2007-01-15 11:37 amrayiner
Repeat after me: there is no such thing as an interpreted language, there is no such thing as an interpreted language, there is no such thing as an interpreted language!
Languages are specifications. They have implementations. Some implementations are interpretered, others are JIT’ed, and others are compiled. But, in general, there is nothing about the language that dictates whether it should be interpreted or compiled.
2007-01-15 11:59 ammsundman
> there is no such thing as an interpreted language
How about turing machine languages, whose only point is to be interpreted (for making proofs or whatever)? 😉
2007-01-15 2:47 pmElCabri
The original poster meant that it is undesirable to design programming languages according to the manner in which the programs are to be executed (native code, bytecode, interpreted, abstract specification or theoretical reasonning, like process calculi), and that they should be designed solely according to their expressivity.
I understand his/her point, but cannot say that I completely agree. Actually the two issues are closely intertwined : new languages are designed for their expressivity, but this expressivity concerns as much the problem space as it concerns the execution methods : for example, you might want to design a language that will allow you to easily implement computations in linear algebra and related problems. But nowadays you wouldn’t do that without wanting to do that efficiently on a specific breed of computing architecture, such as vector processors, distributed computers, etc. This is a consideration related to the execution method.
2007-01-15 11:53 pmCloudy
But, in general, there is nothing about the language that dictates whether it should be interpreted or compiled.
In theory, yes. In practice, there are plenty of reasons that a language should be interpreted rather than compiled. The later the binding the better the reason to interpret.
Self modifying languages like lisp and forth are far more suitable to interpretation than to compilation.
Basic loves being interpretted and prefers not to be compiled.
Hmm. “Fortress”. bet it ends up with Jovial, ADA, and other DoD languages…
that seems to be a trait of such objects when you try to extend them.
It seems like a mess to have two syntaxes (one that you actually type and read, and another pretty one for, uh, some other purpose). And if TeX style is what programmers will actually be typing, then example code should be displayed in that style.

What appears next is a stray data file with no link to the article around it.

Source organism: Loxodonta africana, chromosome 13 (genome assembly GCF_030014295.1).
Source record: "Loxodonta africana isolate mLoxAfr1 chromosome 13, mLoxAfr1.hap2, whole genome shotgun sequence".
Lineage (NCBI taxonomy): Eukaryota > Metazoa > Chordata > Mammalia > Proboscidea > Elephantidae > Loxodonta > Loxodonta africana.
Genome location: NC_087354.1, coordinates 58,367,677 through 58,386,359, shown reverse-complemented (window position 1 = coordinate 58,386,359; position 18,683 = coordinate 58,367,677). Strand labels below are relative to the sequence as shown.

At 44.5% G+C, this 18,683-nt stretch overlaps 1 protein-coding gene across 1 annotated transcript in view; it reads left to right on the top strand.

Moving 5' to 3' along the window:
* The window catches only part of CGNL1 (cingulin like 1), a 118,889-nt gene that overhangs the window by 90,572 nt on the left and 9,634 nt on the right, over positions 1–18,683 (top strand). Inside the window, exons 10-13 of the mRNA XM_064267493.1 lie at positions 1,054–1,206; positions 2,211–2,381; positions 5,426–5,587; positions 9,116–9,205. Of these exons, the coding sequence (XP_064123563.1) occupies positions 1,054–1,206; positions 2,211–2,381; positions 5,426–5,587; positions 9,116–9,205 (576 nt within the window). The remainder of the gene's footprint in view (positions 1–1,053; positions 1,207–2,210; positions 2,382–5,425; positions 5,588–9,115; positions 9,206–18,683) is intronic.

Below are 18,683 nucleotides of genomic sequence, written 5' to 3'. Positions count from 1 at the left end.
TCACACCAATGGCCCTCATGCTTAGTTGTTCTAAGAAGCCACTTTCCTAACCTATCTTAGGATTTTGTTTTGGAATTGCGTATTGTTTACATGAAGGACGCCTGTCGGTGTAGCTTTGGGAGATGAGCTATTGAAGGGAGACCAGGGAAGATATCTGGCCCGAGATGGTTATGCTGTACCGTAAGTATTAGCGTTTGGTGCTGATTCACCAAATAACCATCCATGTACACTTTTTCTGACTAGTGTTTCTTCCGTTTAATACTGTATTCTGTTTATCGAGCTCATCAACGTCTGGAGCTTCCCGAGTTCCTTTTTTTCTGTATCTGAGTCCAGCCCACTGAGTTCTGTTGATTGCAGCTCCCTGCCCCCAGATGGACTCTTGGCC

if you’re a scientist/engineer.
You can (nearly) at the same time do your work and write about it. Copy pasting formulas between publication and application would be awesome.
Math is a lot older than programming and has very useful methods of dealing with complicated information. I’d like to see _anybody_ write advanced math/physics stuff without those tricks like a function, taking some indexed arguments, indexed by one upper and one lower index, the latter being indexed itself.
Trying to write all this just as functions like f(a(1), b(2), c(3), alpha, n(i))=… will just destroy readability.
That said I don’t think the language has much going for it if you are not a scientist…
2007-01-15 8:48 pmCodeMonkey
This would be appropriate though, as science and engineering is the domain of Fortran, which in turn is the intended user base for Fortress.
cool , it look s like intentional progrmming in some domain. there is no need to to the same notation twice while math expresion is exact(in most cases). its about time to get some richer programing paradigms than asm(prcedure) or ast(functional programming) on steroids.
If you look in the FAQ http://research.sun.com/projects/plrg/faq/index.html you will find some example code. The question is, which editor supports subscripts, superscripts and unicode? Do I have to use LATEX, OpenOffice or Word to write my sourcecode?